We told you so. Voluntary disclosure by fracking drillers of the chemicals they pump into underground formations that may impact people's drinking water wells is not good enough — especially with mile-wide exemptions for "trade secrets."
But now a Harvard study says it: the FracFocus registry designed and operated by the drilling industry (and its close friends) fails to meet the public's rightful need for complete disclosure and accountability.
Today's technology can release huge amounts of previously unrecoverable gas and oil. Well bores are drilled horizontally into hydrocarbon-bearing shale formations, and then a cocktail of fluids are pumped into the well under tremendous hydraulic pressure, fracturing the rock. When wells are drilled and sealed properly, drinking water aquifers above the fracking zone may be unharmed. But lack of effective regulations, inadequate enforcement, and frequent blackouts on what chemicals are used leave at risk the health and property of people nearby.
The study, released April 23, 2013, by Harvard Law School's Environmental Law Program, concludes that the industry's FracFocus database "fails as a regulatory compliance tool" because it is incomplete and opaque. The study's authors say FracFocus hides the identity of chemicals used and lists chemicals that do not exist. The industry, with support from many states, has put forth the voluntary FracFocus system as a solution to public concerns even as it has lobbied against legal requirements that fracking fluid ingredients and records be publicly disclosed.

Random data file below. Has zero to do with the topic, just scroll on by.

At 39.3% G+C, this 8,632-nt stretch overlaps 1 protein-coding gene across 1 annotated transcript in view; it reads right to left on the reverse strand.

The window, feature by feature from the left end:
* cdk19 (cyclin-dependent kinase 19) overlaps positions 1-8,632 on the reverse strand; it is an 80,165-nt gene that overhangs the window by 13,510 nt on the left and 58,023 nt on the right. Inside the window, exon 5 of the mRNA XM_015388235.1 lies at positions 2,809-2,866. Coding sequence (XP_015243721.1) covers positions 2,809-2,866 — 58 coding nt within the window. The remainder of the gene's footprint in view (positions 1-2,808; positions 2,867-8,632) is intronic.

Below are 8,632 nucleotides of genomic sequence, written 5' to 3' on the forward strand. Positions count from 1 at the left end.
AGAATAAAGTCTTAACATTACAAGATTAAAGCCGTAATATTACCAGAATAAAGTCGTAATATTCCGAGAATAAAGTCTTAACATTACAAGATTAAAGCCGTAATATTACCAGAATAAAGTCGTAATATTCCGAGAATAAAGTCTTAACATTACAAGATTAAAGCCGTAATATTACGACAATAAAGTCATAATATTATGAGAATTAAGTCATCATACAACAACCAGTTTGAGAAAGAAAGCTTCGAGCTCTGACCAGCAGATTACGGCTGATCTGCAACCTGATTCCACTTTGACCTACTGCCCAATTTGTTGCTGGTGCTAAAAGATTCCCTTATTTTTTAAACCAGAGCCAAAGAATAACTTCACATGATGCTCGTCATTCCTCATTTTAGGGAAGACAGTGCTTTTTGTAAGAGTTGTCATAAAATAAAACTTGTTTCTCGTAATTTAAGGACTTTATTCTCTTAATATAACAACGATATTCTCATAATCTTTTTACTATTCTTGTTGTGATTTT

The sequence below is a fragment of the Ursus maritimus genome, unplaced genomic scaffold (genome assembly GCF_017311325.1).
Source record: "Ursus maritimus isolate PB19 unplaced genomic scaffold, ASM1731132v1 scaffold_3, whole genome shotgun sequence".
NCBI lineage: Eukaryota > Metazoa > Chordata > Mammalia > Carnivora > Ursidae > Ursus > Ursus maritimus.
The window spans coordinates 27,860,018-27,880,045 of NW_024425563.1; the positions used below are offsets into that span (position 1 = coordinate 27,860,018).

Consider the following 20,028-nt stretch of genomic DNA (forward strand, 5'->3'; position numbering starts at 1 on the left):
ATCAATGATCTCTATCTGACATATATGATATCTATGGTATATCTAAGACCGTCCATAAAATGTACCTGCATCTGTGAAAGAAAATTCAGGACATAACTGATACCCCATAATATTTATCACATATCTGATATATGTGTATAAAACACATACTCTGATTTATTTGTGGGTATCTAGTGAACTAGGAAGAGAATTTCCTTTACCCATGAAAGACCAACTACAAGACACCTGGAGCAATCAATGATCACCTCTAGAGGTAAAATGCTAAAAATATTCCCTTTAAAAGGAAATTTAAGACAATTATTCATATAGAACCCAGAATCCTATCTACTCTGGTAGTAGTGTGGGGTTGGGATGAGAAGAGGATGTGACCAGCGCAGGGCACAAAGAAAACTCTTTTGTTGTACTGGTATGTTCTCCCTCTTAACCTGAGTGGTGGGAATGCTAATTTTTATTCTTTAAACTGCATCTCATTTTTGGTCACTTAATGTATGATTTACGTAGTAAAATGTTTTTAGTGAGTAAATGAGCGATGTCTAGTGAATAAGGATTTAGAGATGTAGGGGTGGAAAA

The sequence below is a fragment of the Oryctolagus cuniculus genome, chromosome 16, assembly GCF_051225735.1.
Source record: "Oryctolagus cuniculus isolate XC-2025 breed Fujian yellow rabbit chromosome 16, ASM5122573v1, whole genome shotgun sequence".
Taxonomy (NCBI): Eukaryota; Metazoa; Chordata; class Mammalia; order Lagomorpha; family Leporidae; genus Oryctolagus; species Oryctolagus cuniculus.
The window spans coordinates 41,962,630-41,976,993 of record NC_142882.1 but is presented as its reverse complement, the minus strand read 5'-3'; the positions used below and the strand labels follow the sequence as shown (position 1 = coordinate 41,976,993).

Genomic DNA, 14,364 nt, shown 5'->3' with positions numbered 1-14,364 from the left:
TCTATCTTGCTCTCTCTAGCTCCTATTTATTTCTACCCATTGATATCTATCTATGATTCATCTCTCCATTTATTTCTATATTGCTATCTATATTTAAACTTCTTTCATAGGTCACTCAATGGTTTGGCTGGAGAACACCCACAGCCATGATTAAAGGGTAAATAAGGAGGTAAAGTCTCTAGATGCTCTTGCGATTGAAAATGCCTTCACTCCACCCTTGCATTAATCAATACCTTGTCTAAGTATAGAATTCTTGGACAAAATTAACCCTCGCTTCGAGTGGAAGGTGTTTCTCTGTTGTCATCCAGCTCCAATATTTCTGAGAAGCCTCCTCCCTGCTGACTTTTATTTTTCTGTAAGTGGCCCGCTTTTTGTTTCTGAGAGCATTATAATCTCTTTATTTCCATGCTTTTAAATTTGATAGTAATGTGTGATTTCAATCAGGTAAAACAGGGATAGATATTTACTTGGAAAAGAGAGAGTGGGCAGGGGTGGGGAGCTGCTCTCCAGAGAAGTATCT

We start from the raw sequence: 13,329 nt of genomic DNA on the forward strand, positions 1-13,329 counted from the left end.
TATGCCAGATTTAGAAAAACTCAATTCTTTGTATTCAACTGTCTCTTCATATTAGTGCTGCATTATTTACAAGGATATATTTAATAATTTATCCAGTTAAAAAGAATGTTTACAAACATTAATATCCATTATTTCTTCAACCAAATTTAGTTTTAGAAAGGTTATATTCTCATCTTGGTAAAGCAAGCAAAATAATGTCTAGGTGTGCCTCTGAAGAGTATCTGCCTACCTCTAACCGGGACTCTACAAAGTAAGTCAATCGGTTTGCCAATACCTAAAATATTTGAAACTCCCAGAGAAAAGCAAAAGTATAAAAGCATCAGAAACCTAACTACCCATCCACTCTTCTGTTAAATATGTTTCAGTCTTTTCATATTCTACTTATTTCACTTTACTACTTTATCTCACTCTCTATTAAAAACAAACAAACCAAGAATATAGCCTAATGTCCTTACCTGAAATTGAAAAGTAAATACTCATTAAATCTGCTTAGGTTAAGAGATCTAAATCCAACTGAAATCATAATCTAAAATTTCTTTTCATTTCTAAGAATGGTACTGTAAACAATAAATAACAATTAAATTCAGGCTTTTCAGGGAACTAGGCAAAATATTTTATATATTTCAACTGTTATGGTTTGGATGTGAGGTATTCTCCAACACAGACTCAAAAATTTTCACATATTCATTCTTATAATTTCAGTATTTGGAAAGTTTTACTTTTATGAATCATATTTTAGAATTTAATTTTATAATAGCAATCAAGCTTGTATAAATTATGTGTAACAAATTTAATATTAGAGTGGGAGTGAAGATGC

- "FracFocus Fails as Fracking Disclosure Tool, Study Finds,"  Bloomberg Businessweek, April 23, 2013, by Jim Polson.
- "Legal Fractures in Chemical Disclosure Laws: Why the Voluntary Chemical Disclosure Registry FracFocus Fails as a Regulatory Compliance Tool,"  Harvard Law School Environmental Law Program, April 23, 2013, by Kate Konschnik, with Margaret Holden and Alexa Shasteen.
- "Fracking Disclosure Site Has ‘Serious Deficiencies,’ Study Says,"  Dallas Morning News, April 23, 2013, by James Osborne.
- "Fracking Trade Secrets Case Headed to Wyoming Supreme Court,"  Casper Star-Tribune, April 17, 2013, by Adam Voge.
- "Colorado Fracking Database Questioned by Harvard Study,"  Denver Post, April 23, 2013, by Mark Jaffe.
- "Fracking Hazards Obscured in Failure to Disclose Wells,"  Bloomberg, August 14, 2012, by Benjamin Haas, Jim Polson, Phil Kuntz, and Ben Elgin.
- "Bloomberg Finds Holes in FracFocus’ Database,"  NPR/StateImpact Pennsylvania, August 14, 2012, by Scott Detrow.
- "Chemicals Used in Hydraulic Fracturing,"  House Energy and Commerce Committee Minority Staff, April 2011.
- "EWG’s FracFocus Principles,"  Environmental Working Group, March 8, 2013, by Dusty Horwitt and Briana Dema.
- "State Hydraulic Fracturing Disclosure Rules and Enforcement: A Comparison,"  Natural Resources Defense Council, July 2012, by Matthew McFeeley.
- SkyTruth Fracking Chemical Database. 
- FracFocus Chemical Disclosure Registry. 
- Previous Stories: SEJ WatchDogs of February 13, 2013  and November 28, 2012.